Linked by Thom Holwerda on Fri 24th Apr 2009 23:44 UTC, submitted by google_ninja
Windows It's something lots of people here on OSNews have been waiting for. It's something we've talked about, something we've theorised about, and something we've declared as the future for Windows' backwards compatibility - and now it's here, and official. Over a month ago, Microsoft bloggers Rafael Rivera and Paul Thurrott have been briefed by Microsoft on a technology for Windows 7 called Windows XP Mode. Available as a free download for Windows 7 Professional, Enterprise, and Ultimate users, it's a fully integrated and licensed copy of Windows XP SP3 in a VirtualPC-based environment, with full "coherence" support. In other words, it's Microsoft's variant of Apple's Classic environment, and it's coming to Windows 7, for free. Near-instant update: The Windows 7 RC will indeed be available publicly on May 5. TechNet/MSDN will get it April 30.
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RE[3]: One more reason
by MollyC on Sun 26th Apr 2009 03:56 UTC in reply to "RE[2]: One more reason"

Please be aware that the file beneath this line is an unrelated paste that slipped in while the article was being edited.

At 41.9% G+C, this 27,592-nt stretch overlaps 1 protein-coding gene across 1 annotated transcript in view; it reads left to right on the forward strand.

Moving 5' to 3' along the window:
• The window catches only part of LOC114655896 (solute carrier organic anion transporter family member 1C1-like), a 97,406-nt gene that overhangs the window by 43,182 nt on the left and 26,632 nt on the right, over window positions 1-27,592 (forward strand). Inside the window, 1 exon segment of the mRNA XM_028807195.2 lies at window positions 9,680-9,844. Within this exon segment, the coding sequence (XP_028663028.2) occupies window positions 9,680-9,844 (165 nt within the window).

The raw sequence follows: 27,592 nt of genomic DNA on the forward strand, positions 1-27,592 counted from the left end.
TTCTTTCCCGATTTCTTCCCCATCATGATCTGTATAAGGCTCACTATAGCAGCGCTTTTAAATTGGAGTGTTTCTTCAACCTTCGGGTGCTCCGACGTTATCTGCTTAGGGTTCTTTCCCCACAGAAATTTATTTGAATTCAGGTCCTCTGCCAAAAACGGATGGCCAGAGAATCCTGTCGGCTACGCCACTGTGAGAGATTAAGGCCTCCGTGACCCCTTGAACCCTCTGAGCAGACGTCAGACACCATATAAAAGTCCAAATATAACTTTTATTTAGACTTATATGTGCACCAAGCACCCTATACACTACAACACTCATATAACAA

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This is what Vista should have been but then I know OS-X wasn't so hot on release either.

Remember when OSX 10.0 came out Apple made it pretty clear that is was Beta software and would be a while before this would be good for production. They didn't try to push people to use it making people think it was great yet by their own admission its half baked.

Apple charged $129 for 10.0 Cheetah but gave Cheetah users a free upgrade to 10.1 Puma. They also gave you a choice between full OS 9 or OS 10 till 10.2 on their PC's.

I found OSX 10.0 to be much worse than Vista, and that's why Apple was reluctant to push it as much (I don't recall them belittling it to the extent you claim; I can't even imagine Steve Jobs admitting to Apple releasing "half-baked" product). I also found OSX 10.1 to be little more than a service pack for OSX 10.0, so sure, it was free, just as Microsoft's service packs are.

Vista wasn't all it should've been by a long shot, but there's no need to pretend that Apple was any better with the way they handled their early OSX releases.

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